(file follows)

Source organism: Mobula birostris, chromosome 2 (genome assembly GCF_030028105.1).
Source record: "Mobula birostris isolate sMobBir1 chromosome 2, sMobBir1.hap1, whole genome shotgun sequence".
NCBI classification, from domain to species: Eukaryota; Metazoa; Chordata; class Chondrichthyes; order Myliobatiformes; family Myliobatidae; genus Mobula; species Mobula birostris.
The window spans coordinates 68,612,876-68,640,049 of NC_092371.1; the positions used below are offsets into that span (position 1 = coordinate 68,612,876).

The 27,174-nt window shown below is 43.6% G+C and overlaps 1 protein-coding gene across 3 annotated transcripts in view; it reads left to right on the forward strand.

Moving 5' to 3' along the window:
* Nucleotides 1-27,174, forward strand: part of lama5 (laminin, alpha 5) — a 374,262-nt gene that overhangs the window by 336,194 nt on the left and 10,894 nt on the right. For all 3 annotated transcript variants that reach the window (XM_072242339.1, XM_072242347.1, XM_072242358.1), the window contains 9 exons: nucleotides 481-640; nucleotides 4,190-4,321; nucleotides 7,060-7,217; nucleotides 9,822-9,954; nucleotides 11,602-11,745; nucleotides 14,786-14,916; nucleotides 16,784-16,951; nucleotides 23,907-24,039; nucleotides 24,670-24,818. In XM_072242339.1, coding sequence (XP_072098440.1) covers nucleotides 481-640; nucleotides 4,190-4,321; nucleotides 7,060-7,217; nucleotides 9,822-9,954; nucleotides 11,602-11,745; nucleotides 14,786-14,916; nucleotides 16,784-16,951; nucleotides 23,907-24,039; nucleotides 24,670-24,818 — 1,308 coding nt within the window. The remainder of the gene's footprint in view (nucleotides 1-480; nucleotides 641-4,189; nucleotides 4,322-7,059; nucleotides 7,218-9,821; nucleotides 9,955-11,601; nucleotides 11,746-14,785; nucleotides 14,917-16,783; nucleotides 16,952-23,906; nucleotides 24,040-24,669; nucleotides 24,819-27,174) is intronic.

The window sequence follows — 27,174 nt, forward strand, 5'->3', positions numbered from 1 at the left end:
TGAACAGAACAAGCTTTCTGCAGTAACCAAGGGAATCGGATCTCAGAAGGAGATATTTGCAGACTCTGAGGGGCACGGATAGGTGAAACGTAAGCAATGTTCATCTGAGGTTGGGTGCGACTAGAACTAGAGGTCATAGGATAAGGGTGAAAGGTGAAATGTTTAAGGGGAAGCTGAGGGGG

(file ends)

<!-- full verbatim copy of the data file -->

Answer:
Source organism: Mobula birostris, chromosome 2 (genome assembly GCF_030028105.1).
Source record: "Mobula birostris isolate sMobBir1 chromosome 2, sMobBir1.hap1, whole genome shotgun sequence".
NCBI classification, from domain to species: Eukaryota; Metazoa; Chordata; class Chondrichthyes; order Myliobatiformes; family Myliobatidae; genus Mobula; species Mobula birostris.
The window spans coordinates 68,612,876-68,640,049 of NC_092371.1; the positions used below are offsets into that span (position 1 = coordinate 68,612,876).

The 27,174-nt window shown below is 43.6% G+C and overlaps 1 protein-coding gene across 3 annotated transcripts in view; it reads left to right on the forward strand.

Moving 5' to 3' along the window:
* Nucleotides 1-27,174, forward strand: part of lama5 (laminin, alpha 5) — a 374,262-nt gene that overhangs the window by 336,194 nt on the left and 10,894 nt on the right. For all 3 annotated transcript variants that reach the window (XM_072242339.1, XM_072242347.1, XM_072242358.1), the window contains 9 exons: nucleotides 481-640; nucleotides 4,190-4,321; nucleotides 7,060-7,217; nucleotides 9,822-9,954; nucleotides 11,602-11,745; nucleotides 14,786-14,916; nucleotides 16,784-16,951; nucleotides 23,907-24,039; nucleotides 24,670-24,818. In XM_072242339.1, coding sequence (XP_072098440.1) covers nucleotides 481-640; nucleotides 4,190-4,321; nucleotides 7,060-7,217; nucleotides 9,822-9,954; nucleotides 11,602-11,745; nucleotides 14,786-14,916; nucleotides 16,784-16,951; nucleotides 23,907-24,039; nucleotides 24,670-24,818 — 1,308 coding nt within the window. The remainder of the gene's footprint in view (nucleotides 1-480; nucleotides 641-4,189; nucleotides 4,322-7,059; nucleotides 7,218-9,821; nucleotides 9,955-11,601; nucleotides 11,746-14,785; nucleotides 14,917-16,783; nucleotides 16,952-23,906; nucleotides 24,040-24,669; nucleotides 24,819-27,174) is intronic.

The window sequence follows — 27,174 nt, forward strand, 5'->3', positions numbered from 1 at the left end:
TGAACAGAACAAGCTTTCTGCAGTAACCAAGGGAATCGGATCTCAGAAGGAGATATTTGCAGACTCTGAGGGGCACGGATAGGTGAAACGTAAGCAATGTTCATCTGAGGTTGGGTGCGACTAGAACTAGAGGTCATAGGATAAGGGTGAAAGGTGAAATGTTTAAGGGGAAGCTGAGGGGG